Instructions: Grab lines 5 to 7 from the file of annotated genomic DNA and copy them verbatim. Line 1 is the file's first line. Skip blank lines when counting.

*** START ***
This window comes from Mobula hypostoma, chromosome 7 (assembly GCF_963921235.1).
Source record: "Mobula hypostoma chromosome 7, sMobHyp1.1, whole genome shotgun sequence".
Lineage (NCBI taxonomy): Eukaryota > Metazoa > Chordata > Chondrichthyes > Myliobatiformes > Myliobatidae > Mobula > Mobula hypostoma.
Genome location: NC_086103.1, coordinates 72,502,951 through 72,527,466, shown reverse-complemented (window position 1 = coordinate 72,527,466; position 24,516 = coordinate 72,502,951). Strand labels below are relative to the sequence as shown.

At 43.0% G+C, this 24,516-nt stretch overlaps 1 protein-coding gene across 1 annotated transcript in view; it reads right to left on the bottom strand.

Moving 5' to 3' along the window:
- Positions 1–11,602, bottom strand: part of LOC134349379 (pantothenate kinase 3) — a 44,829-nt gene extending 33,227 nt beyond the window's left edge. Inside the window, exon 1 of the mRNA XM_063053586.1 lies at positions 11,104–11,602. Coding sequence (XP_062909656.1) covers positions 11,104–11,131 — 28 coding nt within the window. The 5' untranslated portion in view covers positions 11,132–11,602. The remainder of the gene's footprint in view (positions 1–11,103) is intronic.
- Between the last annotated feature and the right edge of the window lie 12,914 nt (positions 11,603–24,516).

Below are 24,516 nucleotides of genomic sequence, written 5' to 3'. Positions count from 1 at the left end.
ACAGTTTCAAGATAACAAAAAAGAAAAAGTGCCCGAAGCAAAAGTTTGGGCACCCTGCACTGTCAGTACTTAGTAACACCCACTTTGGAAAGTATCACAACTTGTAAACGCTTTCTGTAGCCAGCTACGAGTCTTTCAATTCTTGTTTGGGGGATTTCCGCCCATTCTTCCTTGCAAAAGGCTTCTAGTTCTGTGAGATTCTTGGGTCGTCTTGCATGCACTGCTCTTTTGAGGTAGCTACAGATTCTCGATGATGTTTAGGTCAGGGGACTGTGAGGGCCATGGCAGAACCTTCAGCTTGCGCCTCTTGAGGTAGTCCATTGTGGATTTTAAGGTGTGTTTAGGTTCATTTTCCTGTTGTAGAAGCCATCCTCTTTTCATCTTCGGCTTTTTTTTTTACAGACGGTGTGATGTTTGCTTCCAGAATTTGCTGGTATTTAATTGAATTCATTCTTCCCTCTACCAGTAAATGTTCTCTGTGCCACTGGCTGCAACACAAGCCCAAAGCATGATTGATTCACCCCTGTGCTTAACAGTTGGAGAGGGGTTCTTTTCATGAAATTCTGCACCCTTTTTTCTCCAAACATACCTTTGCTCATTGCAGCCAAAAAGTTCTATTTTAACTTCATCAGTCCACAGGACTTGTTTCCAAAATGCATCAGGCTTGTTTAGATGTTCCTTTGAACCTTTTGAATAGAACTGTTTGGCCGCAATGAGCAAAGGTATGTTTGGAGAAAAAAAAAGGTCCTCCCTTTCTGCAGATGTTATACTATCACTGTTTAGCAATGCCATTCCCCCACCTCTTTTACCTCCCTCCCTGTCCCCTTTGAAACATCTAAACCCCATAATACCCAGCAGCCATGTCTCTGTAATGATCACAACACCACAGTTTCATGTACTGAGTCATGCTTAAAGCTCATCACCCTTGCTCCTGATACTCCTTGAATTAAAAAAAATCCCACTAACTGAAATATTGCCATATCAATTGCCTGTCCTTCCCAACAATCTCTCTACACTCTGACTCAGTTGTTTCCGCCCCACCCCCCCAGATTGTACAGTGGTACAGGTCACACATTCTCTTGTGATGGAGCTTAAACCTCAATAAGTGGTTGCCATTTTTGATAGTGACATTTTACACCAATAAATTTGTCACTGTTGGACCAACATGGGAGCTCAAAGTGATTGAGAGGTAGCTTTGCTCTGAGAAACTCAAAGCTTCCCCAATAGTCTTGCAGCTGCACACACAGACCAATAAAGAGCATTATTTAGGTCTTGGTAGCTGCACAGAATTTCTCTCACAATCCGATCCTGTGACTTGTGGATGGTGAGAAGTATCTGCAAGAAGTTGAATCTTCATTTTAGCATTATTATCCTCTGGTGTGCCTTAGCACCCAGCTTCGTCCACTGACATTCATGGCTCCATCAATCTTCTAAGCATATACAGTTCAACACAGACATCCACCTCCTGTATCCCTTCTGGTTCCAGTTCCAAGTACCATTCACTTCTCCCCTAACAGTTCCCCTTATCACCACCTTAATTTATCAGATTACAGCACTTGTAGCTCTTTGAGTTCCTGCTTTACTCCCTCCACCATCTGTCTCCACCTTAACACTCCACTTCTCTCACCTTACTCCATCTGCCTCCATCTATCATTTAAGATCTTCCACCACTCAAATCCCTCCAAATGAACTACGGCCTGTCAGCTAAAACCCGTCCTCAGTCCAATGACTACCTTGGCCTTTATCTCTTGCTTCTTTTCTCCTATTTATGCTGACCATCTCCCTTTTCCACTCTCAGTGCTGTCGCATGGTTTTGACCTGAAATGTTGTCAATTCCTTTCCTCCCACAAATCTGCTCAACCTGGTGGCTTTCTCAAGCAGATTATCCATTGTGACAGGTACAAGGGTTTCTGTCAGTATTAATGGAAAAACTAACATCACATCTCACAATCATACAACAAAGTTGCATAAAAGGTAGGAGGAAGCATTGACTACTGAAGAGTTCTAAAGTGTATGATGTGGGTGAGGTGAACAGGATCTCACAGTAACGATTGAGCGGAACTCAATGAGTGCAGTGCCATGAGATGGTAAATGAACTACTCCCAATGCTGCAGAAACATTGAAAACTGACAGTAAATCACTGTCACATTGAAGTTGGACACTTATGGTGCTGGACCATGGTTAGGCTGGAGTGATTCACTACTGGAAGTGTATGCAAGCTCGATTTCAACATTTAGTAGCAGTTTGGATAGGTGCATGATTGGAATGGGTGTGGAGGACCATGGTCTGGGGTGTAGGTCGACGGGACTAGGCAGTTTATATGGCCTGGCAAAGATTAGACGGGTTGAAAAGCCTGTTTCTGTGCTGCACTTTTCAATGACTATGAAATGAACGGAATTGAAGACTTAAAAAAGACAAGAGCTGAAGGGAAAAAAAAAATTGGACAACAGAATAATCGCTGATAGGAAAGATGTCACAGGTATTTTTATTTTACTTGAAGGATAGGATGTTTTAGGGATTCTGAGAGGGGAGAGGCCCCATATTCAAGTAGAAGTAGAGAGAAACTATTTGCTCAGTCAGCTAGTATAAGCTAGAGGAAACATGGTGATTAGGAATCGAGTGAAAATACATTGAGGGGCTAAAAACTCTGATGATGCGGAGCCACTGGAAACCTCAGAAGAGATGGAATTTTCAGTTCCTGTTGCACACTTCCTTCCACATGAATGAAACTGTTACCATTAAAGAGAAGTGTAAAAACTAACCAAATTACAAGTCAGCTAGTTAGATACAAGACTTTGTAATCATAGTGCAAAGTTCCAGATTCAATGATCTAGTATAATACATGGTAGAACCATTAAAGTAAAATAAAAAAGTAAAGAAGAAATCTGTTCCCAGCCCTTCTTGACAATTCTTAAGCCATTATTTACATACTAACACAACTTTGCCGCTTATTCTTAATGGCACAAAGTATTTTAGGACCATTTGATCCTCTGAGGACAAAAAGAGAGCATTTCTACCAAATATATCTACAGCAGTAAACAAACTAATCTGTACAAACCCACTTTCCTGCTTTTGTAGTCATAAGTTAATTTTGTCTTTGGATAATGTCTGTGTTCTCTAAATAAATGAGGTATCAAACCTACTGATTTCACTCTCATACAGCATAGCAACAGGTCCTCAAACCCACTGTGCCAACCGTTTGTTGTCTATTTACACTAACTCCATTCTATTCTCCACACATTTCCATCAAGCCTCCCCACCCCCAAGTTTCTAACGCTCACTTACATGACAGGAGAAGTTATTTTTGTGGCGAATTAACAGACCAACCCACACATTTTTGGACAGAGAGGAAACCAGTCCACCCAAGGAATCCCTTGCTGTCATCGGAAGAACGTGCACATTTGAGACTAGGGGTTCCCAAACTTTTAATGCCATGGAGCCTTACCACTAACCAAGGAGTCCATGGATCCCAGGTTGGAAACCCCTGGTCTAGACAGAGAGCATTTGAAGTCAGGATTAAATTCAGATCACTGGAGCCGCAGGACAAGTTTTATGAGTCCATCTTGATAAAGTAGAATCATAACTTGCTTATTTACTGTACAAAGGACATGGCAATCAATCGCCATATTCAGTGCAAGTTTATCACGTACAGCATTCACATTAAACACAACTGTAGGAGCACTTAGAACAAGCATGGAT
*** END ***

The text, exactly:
At 43.0% G+C, this 24,516-nt stretch overlaps 1 protein-coding gene across 1 annotated transcript in view; it reads right to left on the bottom strand.

Moving 5' to 3' along the window:
- Positions 1–11,602, bottom strand: part of LOC134349379 (pantothenate kinase 3) — a 44,829-nt gene extending 33,227 nt beyond the window's left edge. Inside the window, exon 1 of the mRNA XM_063053586.1 lies at positions 11,104–11,602. Coding sequence (XP_062909656.1) covers positions 11,104–11,131 — 28 coding nt within the window. The 5' untranslated portion in view covers positions 11,132–11,602. The remainder of the gene's footprint in view (positions 1–11,103) is intronic.